"Love one another"

Many centuries ago the Apostle John wrote in his first epistle, "If a man say, I love God, and hateth his brother, he is a liar: for he that loveth not his brother whom he hath seen, how can he love God whom he hath not seen?" It seems quite as difficult today to reconcile the differences which sometimes seem to exist between those of the same household of faith with their profession of Christianity, as it must have been when John penned this keen rebuke. The apostle was emphasizing the truth which Jesus had so clearly taught and demonstrated—that because God is Love, men can find and know God only through loving. If they do not have love in their hearts for their brother, how can they be conscious of the Love which is God Himself?

In Deuteronomy the command is given, "Thou shalt love the Lord thy God with all thine heart, and with all thy soul, and with all thy might;" and in Leviticus we read, "Thou shalt not avenge, nor bear any grudge against the children of thy people, but thou shalt love thy neighbour as thyself: I am the Lord."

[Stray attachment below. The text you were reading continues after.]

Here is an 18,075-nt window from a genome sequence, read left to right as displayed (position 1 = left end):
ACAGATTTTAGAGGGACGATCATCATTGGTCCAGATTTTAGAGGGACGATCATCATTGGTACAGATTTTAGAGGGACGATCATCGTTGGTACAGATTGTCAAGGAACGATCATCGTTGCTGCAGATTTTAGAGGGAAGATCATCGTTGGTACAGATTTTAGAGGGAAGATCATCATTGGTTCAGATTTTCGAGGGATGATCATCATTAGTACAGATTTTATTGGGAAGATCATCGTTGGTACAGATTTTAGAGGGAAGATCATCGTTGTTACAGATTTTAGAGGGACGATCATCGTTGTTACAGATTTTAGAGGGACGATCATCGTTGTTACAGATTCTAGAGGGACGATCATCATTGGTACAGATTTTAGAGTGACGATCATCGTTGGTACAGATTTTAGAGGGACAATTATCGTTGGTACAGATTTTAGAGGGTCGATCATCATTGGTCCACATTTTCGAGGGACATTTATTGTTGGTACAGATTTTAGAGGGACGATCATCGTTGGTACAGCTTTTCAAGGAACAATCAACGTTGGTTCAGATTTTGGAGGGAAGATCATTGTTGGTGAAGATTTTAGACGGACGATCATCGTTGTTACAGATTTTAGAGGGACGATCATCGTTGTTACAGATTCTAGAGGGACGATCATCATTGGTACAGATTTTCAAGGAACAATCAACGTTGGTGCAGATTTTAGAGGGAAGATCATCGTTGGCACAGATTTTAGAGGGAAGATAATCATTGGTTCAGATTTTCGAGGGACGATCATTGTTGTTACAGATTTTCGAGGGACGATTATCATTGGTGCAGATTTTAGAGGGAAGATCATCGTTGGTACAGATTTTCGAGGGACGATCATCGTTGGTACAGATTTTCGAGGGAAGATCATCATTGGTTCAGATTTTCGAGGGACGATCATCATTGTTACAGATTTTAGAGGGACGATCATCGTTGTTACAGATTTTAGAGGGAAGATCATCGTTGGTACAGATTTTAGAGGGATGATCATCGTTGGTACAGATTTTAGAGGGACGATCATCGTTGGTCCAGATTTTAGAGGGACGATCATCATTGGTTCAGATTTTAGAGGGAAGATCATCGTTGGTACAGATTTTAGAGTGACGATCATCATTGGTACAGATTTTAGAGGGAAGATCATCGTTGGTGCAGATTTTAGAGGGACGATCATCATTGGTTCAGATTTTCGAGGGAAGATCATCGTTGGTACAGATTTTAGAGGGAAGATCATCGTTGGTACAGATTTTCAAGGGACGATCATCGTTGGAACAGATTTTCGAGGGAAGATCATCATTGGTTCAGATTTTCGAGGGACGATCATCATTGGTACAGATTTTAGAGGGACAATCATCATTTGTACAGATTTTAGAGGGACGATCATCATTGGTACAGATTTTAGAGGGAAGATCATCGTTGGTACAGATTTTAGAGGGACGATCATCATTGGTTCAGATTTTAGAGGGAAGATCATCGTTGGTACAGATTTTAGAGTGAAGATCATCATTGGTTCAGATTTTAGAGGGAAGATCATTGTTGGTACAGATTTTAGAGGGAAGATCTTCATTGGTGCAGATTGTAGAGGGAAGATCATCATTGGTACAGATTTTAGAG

Such was the law that was to be given a higher meaning, a clearer interpretation, in the gospel of Christ Jesus, as seen in the tender words of consolation and comfort with which the Master sought to prepare his disciples for the approaching test of their faith. They were to love one another as he had loved them. Through his understanding of divine Love he had faced the opposition of the carnal mind, and in his charity for those who would persecute him, his tenderness and patience with the dullness of his followers, his forgiveness of his enemies, he showed the way for all mankind. Who could hope to equal such compassionate love! Yet this was the command laid upon all those who in all time to come were to exemplify his teachings and emulate his works. They were to be known as his disciples, if they had "love one to another."

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Learning to Accept
December 4, 1937

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